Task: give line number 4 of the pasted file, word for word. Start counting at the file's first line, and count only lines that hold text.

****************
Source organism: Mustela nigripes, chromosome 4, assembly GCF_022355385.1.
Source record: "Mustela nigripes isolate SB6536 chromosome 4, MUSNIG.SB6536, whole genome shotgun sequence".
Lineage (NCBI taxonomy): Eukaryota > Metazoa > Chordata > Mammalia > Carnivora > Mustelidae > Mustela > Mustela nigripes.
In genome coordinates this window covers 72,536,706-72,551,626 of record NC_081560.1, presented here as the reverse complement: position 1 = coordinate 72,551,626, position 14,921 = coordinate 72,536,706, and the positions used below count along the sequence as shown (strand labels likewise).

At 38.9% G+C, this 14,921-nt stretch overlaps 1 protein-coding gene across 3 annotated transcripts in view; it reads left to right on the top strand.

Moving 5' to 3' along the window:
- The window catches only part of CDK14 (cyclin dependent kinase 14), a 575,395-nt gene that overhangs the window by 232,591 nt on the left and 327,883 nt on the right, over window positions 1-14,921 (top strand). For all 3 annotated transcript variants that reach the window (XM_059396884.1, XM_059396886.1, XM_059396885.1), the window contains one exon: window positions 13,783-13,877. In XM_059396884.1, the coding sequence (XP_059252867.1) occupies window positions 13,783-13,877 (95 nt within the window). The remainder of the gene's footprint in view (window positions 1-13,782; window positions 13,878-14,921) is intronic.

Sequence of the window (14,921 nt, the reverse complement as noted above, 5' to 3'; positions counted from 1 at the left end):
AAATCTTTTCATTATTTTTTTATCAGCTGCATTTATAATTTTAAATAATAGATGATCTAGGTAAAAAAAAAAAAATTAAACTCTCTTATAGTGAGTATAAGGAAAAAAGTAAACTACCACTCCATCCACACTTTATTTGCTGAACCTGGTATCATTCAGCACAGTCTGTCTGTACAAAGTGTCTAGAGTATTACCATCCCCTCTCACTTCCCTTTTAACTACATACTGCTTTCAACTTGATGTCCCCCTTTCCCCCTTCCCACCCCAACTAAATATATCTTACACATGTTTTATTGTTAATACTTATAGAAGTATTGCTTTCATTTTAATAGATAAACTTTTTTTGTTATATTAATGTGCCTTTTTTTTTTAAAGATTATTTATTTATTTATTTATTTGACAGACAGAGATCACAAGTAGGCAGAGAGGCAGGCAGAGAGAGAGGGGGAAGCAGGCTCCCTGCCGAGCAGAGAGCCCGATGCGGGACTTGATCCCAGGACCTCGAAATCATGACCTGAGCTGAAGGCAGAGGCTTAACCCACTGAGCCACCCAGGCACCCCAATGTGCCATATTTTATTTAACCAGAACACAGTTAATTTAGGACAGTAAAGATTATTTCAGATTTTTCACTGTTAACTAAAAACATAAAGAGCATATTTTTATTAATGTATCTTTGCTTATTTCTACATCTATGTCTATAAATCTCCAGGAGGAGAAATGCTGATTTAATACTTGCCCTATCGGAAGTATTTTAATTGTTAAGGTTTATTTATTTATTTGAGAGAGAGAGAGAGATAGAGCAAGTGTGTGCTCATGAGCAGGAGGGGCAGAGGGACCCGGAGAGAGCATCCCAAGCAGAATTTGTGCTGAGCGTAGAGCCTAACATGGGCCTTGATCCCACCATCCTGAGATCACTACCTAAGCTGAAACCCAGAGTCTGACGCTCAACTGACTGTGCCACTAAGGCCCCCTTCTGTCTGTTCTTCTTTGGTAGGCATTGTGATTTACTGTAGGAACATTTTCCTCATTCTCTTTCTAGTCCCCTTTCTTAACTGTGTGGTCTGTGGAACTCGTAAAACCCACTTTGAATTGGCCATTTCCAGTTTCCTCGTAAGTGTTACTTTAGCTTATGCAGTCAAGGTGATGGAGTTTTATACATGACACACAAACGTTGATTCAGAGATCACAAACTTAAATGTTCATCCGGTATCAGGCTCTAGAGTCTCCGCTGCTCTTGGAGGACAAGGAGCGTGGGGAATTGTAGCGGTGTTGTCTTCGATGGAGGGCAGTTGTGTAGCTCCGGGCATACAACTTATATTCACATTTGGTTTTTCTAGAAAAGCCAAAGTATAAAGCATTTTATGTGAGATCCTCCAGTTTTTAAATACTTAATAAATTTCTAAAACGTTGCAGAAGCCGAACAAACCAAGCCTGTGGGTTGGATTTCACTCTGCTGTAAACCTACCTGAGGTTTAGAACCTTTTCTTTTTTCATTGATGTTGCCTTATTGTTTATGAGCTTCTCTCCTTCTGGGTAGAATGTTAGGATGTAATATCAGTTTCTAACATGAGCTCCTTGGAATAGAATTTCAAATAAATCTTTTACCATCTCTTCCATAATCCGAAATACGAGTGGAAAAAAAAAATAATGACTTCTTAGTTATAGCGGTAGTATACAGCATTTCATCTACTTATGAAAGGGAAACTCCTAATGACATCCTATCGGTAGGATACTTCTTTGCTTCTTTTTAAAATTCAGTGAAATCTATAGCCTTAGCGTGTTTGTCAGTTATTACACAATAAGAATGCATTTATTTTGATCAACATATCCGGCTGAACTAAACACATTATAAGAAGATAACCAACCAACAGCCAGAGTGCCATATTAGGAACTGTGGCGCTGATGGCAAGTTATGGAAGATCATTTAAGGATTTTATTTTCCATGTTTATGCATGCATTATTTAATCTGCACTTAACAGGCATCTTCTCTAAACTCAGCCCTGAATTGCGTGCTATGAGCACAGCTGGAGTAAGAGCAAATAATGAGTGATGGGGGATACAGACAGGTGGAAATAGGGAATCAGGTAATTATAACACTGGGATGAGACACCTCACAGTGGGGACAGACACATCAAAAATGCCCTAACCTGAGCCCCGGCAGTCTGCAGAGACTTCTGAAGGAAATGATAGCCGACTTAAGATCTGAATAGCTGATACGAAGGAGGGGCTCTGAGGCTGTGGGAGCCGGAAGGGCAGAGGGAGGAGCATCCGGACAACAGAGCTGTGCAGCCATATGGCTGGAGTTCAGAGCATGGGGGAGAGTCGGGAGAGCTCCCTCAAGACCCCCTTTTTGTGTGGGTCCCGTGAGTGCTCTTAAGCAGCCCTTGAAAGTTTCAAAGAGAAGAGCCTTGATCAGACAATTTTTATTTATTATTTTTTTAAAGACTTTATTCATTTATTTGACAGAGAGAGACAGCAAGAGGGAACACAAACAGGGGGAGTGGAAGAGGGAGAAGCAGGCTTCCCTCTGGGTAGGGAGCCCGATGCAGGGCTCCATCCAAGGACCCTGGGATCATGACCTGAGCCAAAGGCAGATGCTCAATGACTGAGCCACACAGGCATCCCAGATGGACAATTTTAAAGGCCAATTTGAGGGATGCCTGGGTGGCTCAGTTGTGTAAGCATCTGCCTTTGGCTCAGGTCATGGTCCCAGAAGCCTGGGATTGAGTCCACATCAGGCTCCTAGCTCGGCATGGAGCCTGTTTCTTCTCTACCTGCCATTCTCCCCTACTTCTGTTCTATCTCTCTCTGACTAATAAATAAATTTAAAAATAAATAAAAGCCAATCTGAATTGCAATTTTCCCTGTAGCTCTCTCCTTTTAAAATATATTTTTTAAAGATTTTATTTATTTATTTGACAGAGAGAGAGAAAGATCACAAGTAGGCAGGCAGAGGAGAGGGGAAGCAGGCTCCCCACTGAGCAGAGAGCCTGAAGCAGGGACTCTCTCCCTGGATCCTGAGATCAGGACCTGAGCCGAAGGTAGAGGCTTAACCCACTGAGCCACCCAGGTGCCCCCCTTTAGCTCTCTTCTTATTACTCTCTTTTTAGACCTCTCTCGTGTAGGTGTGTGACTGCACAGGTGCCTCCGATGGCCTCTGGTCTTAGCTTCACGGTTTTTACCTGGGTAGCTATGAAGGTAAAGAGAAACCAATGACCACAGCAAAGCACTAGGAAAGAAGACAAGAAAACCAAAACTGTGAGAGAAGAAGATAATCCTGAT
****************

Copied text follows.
In genome coordinates this window covers 72,536,706-72,551,626 of record NC_081560.1, presented here as the reverse complement: position 1 = coordinate 72,551,626, position 14,921 = coordinate 72,536,706, and the positions used below count along the sequence as shown (strand labels likewise).